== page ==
The author learned that his great-grandfather was an Anglican missionary in the 1890's in Melanesia. He decides to travel to the Melanesian Islands (Vanuatu and Solomon Islands including Guadalcanal and Malaita) to see the results of the Christianizing of the islands.Is this a travel monologue? Yes. Is this an expose of missionary work? Yes. Has Christendom arrived and still present today in the islands? Yes, as long as you understand that many of the pagan myths remain a part of this Christianity."Melanesian myths were not fictions plucked from ether but expression of lived experience." In much the same was of Moses handing down rules to the Israelites, the edicts of the Melanesian ancestors don't differ much from the rules. In essence, "obey or you will rot in hell, obey or taro will rot in the ground."One of the moving experiences for the author was meeting the Melanesian Brotherhood who are Christians who many of the locals believe have extra power - especially their walking sticks. They are the peacemakers on the islands and much is done through the power of prayer.While in the islands, he wants to know if some of the "old" ways are still around. Yes, he's curious but also he wants to experience what his great-grandfather could have experienced while converting them to Christians. Yes, he found some of the "old" ways and even experienced their rituals. In New Georgia, he was able to breathe on the devil stone which brought heavy rains in the area. Although shark worshipping stopped in the 1970's, he did meet the shark boss and swam with him in the ocean. The shark boss can sit on the floor of the ocean and a shark will swim around him. Yes, the author saw this - at least, he saw a large shadow swimming around the shark boss. I liked the writing style. The author knows how to describe heat very well. "The heat was not like heat at all. It was more like a great weight pressing down from the sky and squeezing you until you oozed fatigue and sweat like honey from a sponge." Well said.

  • Linda
    2019-06-02 23:01

    Nice writing, the guy clearly has talent. He really makes the setting come alive. There's just something about this book that grates on me and I can't put my finger on it. Maybe it's that he knows the faults of past writers and explorers (treating local populations like potential museum pieces, delegitimizing their beliefs, you know, the whole colonial approach to non-white non-europeans). Yet, he doesn't seem to miss a chance to write about the mysterious and the "surreal" and the exotic. But maybe what really bothers me is his seeming mission to witness "magic" just so he can ask the questions that prove it's not really magic. How insulting: go into someone's home, push to see rituals that normally aren't shared with strangers just so you can insist there's nothing magical going on at all. I say if you want to write about the religious experience of another community do it, with respect. If you're on a personal mission to spit in the eye of religion in general (he is perfectly honest about his christian ancestors faults) stay home and write a blog maybe. I think this is a brilliant place to write about with fascinating characters but it's let down by whatever the writer has going on in his head with his relationship to religion. In the end, I couldn't be bothered to finish it.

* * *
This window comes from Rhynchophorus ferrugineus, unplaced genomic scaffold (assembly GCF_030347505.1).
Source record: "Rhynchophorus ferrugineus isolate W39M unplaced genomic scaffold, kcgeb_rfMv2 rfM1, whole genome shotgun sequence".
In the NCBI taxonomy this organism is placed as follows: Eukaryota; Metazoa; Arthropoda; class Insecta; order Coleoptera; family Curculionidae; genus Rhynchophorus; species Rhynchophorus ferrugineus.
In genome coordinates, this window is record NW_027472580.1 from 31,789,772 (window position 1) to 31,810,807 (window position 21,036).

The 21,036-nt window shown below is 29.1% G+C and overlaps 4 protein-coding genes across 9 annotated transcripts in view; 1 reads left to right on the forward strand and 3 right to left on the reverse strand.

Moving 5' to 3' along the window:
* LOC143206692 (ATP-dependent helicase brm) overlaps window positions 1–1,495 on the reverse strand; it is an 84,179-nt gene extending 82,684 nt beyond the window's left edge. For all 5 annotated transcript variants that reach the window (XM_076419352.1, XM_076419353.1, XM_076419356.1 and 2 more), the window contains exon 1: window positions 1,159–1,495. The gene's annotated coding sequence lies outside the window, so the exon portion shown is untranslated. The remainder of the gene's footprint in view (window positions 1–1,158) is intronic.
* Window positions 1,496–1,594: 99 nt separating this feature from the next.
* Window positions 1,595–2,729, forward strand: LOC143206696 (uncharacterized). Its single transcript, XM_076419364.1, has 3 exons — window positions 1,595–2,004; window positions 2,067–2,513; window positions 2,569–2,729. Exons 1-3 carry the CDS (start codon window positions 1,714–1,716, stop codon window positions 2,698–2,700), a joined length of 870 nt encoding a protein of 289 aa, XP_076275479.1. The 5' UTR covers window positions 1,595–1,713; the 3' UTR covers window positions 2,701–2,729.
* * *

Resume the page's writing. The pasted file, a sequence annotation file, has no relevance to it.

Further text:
• Joshua
    2019-06-08 03:49

    The concept was really interesting - a study of traditional religions in the South Pacific, something I really don't know about. The execution was lackluster - though the author's personal connection was valuable, too much of the book was an indulgent travelogue with complaining about conditions and a tone of smug superiority in his post-modern rejection of Christianity; the author does commendably recognize his romanticism of traditional religions. On top of that the author occasionally waxes unnecessarily poetic.Ultimately, as the purpose of the author's quest evolves from finding unadulterated paganism to finding proof of magic to recognizing the reality and role of myth and faith in the world, the book finds a good voice and a worthwhile message.

  • Peter
    2019-05-30 03:57

    In hindsight I changed my rating from 3 to 2 stars.I found the history and descriptions of the islands interesting, but the narrator annoyed the hell out of me, and considering the book is autobiographical, I don't think that was the intention.While describing historical white people traveling to these islands as racist, and looking at the savage natives, somehow I get the feeling the writer himself is more racist than he'd like to admit.Also his insistence on challenging everyone he meets on doing 'real' magic is really fucking annoying.

  • Amy
    2019-06-17 07:08

    This is an informative, interesting (and often entertaining) look at the religious practices of islanders in the South Pacific as observed by the great grandson of a Christian missionary who visited those islands years before.The subject matter is interesting and the book is well written. I have a problem with non-fiction when there are too many names and facts to remember - probably why I struggled with History in school - and became overwhelmed a little over halfway through the book. Although I didn't finish it, I found the bit I read worth recommending.